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Senator Scott Beason — the guy who once said that we should “empty the clip, and do what has to be done [on illegal immigration]”; referred to people at a casino in a predominately black county as “aborigines”; and author of the worst anti-immigrant law in the country, H.B. 56 — introduced a “tweak bill” known as H.B. 658. As one could only expect from an extremist like Beason, the bill is extreme. On the last day of its legislative session, the Alabama state senate passed it.
Then, in a surprising move, the Governor of Alabama — Governor Bentley — thought about not signing this bill into a law, stating that it went too far and that he wanted to make amendments. Two provisions that were noted as extreme are as follows:
Despite that, in a move that makes him look incredibly weak as Governor of Alabama, Bentley signed the bill late on Friday. From a press release that was issued later that day:
“We needed to make House Bill 56 better. And over the course of the legislative session, we did that,” Governor Bentley said. “There is substantial progress in this bill. Burdens on legal residents and businesses are eased, and the goal remains the same – that if you live and work in Alabama, you must do so legally.”
“Over the last several months, we worked closely with legislators to revise House Bill 56,” Governor Bentley added. “The set of revisions that passed in the full House of Representatives and the Senate Judiciary Committee had my support. The bill that the full Senate ultimately passed was different and did not reflect all of the changes we had agreed upon. However, the bill did include most of the suggested revisions and represented substantial progress in simplifying the bill while keeping it strong.”
So then why is Human Rights Watch so concerned?
“Governor Bentley was right to reject HB 658, but the discriminatory intent of Alabama’s anti-immigrant law can’t be ‘tweaked’ away,” said Grace Meng, US researcher at Human Rights Watch and author of “No Way to Live,” a 2011 report that documents the human rights impact of the Beason-Hammon Act. “Alabama’s unauthorized immigrants will remain highly vulnerable to crimes and abuses so long as the Beason-Hammon Act is on the books.”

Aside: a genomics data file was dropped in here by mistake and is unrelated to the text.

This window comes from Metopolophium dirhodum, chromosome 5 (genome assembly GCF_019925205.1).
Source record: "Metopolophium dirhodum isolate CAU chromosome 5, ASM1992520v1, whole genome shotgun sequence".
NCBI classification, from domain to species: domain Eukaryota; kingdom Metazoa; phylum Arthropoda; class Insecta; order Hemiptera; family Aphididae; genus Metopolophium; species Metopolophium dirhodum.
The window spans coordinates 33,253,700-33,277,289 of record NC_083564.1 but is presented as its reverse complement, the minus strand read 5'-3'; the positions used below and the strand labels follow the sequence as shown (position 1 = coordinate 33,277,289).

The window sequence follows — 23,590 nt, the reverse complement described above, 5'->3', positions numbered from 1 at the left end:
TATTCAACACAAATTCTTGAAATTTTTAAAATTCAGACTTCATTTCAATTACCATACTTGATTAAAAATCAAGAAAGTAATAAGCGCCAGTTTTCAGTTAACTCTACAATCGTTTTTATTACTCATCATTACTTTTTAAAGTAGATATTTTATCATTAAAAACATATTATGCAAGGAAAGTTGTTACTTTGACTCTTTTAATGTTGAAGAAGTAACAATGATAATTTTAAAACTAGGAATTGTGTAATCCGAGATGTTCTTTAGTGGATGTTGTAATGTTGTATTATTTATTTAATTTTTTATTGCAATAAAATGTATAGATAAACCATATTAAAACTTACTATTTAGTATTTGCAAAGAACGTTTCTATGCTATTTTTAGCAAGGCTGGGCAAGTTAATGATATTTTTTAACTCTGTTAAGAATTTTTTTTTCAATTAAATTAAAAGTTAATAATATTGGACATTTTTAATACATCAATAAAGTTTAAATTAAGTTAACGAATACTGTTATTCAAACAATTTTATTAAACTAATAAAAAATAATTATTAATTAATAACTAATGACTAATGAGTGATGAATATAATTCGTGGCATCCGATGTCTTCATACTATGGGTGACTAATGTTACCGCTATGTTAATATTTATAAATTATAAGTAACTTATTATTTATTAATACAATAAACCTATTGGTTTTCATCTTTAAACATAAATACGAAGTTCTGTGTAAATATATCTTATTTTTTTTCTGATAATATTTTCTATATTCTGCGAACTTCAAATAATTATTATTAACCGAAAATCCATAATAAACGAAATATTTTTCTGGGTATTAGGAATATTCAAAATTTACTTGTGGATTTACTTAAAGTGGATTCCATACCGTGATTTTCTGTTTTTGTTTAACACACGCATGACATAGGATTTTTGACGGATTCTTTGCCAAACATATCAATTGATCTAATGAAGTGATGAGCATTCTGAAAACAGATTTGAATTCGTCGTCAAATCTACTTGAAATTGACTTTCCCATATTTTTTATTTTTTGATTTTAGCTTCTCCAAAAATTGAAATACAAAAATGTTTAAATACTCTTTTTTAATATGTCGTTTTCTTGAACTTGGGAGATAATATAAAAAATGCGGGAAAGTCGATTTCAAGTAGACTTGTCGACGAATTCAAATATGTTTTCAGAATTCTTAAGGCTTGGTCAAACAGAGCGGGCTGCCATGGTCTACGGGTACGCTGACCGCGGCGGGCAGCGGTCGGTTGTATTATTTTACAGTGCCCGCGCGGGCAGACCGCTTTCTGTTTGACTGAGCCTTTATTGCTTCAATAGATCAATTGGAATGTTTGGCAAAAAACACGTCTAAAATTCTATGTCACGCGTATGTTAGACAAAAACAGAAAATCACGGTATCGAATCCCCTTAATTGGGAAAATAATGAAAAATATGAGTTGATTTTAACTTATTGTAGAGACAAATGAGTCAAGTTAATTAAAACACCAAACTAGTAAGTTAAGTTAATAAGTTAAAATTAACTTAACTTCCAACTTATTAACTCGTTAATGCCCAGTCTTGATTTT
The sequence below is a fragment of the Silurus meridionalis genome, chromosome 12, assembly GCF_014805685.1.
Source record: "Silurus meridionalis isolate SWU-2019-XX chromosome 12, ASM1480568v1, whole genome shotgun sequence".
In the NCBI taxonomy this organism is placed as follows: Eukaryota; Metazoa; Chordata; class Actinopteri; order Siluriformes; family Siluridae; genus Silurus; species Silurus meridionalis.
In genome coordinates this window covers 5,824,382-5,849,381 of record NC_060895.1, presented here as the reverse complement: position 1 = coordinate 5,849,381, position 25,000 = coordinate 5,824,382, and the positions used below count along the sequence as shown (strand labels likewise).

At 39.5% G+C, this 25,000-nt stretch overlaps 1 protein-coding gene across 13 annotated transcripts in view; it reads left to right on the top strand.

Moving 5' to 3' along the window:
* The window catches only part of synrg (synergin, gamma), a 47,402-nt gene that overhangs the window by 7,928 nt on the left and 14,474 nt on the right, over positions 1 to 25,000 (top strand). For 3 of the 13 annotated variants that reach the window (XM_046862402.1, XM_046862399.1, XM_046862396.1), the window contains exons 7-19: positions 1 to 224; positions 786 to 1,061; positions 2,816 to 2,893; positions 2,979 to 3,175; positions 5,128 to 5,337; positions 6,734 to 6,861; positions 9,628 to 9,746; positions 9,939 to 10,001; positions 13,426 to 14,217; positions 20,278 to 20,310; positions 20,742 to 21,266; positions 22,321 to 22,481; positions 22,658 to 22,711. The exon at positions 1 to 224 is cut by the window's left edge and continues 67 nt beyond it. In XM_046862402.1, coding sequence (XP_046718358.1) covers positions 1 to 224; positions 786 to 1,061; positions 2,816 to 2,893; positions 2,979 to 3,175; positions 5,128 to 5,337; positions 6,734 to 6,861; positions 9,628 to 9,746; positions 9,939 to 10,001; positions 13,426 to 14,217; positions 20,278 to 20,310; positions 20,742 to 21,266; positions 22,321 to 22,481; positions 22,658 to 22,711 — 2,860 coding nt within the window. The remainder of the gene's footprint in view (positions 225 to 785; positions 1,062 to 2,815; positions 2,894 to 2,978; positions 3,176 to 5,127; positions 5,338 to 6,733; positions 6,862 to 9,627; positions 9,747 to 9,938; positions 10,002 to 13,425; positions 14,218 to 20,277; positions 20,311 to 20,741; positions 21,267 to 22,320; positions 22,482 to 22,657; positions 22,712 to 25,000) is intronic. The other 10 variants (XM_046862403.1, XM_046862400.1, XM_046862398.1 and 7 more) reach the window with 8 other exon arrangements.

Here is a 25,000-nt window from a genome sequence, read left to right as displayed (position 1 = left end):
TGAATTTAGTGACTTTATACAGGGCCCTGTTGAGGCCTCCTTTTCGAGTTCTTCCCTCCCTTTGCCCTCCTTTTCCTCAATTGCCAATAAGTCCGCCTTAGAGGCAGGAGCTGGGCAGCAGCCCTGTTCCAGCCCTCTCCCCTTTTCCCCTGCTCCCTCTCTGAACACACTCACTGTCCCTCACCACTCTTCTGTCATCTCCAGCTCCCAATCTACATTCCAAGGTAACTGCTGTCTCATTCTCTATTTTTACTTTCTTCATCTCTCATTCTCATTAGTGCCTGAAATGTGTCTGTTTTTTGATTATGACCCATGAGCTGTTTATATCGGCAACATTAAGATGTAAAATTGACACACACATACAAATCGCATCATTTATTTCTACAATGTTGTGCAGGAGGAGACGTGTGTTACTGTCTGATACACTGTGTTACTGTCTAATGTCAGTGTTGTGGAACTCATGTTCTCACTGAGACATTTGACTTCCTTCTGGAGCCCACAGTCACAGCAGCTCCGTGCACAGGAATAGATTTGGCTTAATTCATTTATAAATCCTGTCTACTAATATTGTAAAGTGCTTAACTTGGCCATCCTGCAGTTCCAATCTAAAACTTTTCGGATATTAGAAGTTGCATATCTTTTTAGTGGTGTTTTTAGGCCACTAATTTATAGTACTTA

Rather than address these concerns, the Alabama legislature on May 16 passed a bill that would have increased the potential for discriminatory and abusive treatment of unauthorized immigrants and their families. It would have required the Alabama Department of Homeland Security to create an online public database with the names of all unauthorized immigrants who have ever appeared in court for any violation of state law. Singling out unauthorized immigrants in this manner violates the right to equal protection under the law, while also implicitly inviting private citizens to target these individuals as well as anyone perceived to be in this database, Human Rights Watch said. The rejected bill did not eliminate the requirement in Beason-Hammon for schools to check the citizenship status of their students. Nor did it eliminate the provision requiring local law enforcement to ascertain the immigration status of anyone they stop if “reasonable suspicion” exists that they are in the country unlawfully.
The Southern Poverty Law Center, which has been on the front lines in the fight against Alabama’s H.B. 56, also weighed in.
“Despite the fact that our state has suffered incredibly over the past year as a result of HB 56, the Alabama legislature and Governor Bentley have chosen to double down by passing and signing into law an even more extreme measure,” said Mary Bauer, SPLC’s Legal Director.
“While other states have abandoned similar measures and even recalled the sponsors of such measures, Alabama has once again made a name for itself as the worst of the worst.”
According to Kim Chandler of the Birmingham News, Scott Beason “‘couldn’t be more pleased’ with the outcome.”
And as Alabama’s economy and reputation continues to tank, he’ll be the only one.
For more on how this move will go down in history for Alabama Governor Robert Bentley, watch this video: